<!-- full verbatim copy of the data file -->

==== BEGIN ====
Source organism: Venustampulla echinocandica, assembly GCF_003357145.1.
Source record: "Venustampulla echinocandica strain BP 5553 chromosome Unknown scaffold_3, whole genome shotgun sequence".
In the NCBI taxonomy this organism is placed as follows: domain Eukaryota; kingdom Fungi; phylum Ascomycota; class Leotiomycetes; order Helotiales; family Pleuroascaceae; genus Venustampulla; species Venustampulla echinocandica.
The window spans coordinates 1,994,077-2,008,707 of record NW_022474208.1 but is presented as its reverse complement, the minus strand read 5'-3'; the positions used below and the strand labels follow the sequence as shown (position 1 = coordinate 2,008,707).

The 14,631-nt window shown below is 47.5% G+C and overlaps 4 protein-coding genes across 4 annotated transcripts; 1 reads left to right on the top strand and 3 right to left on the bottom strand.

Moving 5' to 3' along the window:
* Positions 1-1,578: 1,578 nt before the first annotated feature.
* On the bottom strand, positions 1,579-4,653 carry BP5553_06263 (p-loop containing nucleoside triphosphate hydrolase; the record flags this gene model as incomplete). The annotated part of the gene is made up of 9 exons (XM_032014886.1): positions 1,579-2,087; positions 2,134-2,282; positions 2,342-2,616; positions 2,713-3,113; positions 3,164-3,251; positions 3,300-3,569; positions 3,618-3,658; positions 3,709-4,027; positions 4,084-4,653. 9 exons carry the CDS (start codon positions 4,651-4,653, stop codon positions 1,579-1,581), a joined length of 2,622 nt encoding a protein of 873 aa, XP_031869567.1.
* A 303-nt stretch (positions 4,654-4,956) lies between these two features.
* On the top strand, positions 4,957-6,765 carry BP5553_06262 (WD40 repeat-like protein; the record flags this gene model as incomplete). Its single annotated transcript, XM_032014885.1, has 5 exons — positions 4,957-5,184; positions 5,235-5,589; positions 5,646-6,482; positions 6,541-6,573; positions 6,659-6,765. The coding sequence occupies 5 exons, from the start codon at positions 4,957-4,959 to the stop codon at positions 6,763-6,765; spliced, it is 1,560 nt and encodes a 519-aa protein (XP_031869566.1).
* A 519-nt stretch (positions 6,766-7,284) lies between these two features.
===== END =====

Source organism: Venustampulla echinocandica, assembly GCF_003357145.1.
Source record: "Venustampulla echinocandica strain BP 5553 chromosome Unknown scaffold_3, whole genome shotgun sequence".
In the NCBI taxonomy this organism is placed as follows: domain Eukaryota; kingdom Fungi; phylum Ascomycota; class Leotiomycetes; order Helotiales; family Pleuroascaceae; genus Venustampulla; species Venustampulla echinocandica.
The window spans coordinates 1,994,077-2,008,707 of record NW_022474208.1 but is presented as its reverse complement, the minus strand read 5'-3'; the positions used below and the strand labels follow the sequence as shown (position 1 = coordinate 2,008,707).

The 14,631-nt window shown below is 47.5% G+C and overlaps 4 protein-coding genes across 4 annotated transcripts; 1 reads left to right on the top strand and 3 right to left on the bottom strand.

Moving 5' to 3' along the window:
* Positions 1-1,578: 1,578 nt before the first annotated feature.
* On the bottom strand, positions 1,579-4,653 carry BP5553_06263 (p-loop containing nucleoside triphosphate hydrolase; the record flags this gene model as incomplete). The annotated part of the gene is made up of 9 exons (XM_032014886.1): positions 1,579-2,087; positions 2,134-2,282; positions 2,342-2,616; positions 2,713-3,113; positions 3,164-3,251; positions 3,300-3,569; positions 3,618-3,658; positions 3,709-4,027; positions 4,084-4,653. 9 exons carry the CDS (start codon positions 4,651-4,653, stop codon positions 1,579-1,581), a joined length of 2,622 nt encoding a protein of 873 aa, XP_031869567.1.
* A 303-nt stretch (positions 4,654-4,956) lies between these two features.
* On the top strand, positions 4,957-6,765 carry BP5553_06262 (WD40 repeat-like protein; the record flags this gene model as incomplete). Its single annotated transcript, XM_032014885.1, has 5 exons — positions 4,957-5,184; positions 5,235-5,589; positions 5,646-6,482; positions 6,541-6,573; positions 6,659-6,765. The coding sequence occupies 5 exons, from the start codon at positions 4,957-4,959 to the stop codon at positions 6,763-6,765; spliced, it is 1,560 nt and encodes a 519-aa protein (XP_031869566.1).
* A 519-nt stretch (positions 6,766-7,284) lies between these two features.